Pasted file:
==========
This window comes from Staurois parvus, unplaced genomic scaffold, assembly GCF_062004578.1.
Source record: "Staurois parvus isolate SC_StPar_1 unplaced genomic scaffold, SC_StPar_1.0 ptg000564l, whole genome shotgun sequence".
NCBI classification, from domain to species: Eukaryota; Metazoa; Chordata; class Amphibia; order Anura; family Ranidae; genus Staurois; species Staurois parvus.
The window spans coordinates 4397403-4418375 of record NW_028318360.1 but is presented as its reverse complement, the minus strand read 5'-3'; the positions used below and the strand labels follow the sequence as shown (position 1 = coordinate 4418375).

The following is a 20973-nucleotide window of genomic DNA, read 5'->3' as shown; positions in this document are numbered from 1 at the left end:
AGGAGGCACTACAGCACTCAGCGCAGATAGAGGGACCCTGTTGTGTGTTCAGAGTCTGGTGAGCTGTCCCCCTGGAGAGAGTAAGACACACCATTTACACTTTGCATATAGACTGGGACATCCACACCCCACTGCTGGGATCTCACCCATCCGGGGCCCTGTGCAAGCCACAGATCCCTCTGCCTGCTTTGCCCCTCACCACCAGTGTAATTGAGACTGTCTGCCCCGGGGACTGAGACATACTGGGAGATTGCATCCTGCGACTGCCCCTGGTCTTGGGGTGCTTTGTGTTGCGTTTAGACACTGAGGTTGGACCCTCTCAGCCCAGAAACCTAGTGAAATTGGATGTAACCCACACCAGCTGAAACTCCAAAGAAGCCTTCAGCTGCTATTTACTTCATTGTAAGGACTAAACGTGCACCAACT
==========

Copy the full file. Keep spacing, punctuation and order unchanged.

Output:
This window comes from Staurois parvus, unplaced genomic scaffold, assembly GCF_062004578.1.
Source record: "Staurois parvus isolate SC_StPar_1 unplaced genomic scaffold, SC_StPar_1.0 ptg000564l, whole genome shotgun sequence".
NCBI classification, from domain to species: Eukaryota; Metazoa; Chordata; class Amphibia; order Anura; family Ranidae; genus Staurois; species Staurois parvus.
The window spans coordinates 4397403-4418375 of record NW_028318360.1 but is presented as its reverse complement, the minus strand read 5'-3'; the positions used below and the strand labels follow the sequence as shown (position 1 = coordinate 4418375).

The following is a 20973-nucleotide window of genomic DNA, read 5'->3' as shown; positions in this document are numbered from 1 at the left end:
AGGAGGCACTACAGCACTCAGCGCAGATAGAGGGACCCTGTTGTGTGTTCAGAGTCTGGTGAGCTGTCCCCCTGGAGAGAGTAAGACACACCATTTACACTTTGCATATAGACTGGGACATCCACACCCCACTGCTGGGATCTCACCCATCCGGGGCCCTGTGCAAGCCACAGATCCCTCTGCCTGCTTTGCCCCTCACCACCAGTGTAATTGAGACTGTCTGCCCCGGGGACTGAGACATACTGGGAGATTGCATCCTGCGACTGCCCCTGGTCTTGGGGTGCTTTGTGTTGCGTTTAGACACTGAGGTTGGACCCTCTCAGCCCAGAAACCTAGTGAAATTGGATGTAACCCACACCAGCTGAAACTCCAAAGAAGCCTTCAGCTGCTATTTACTTCATTGTAAGGACTAAACGTGCACCAACT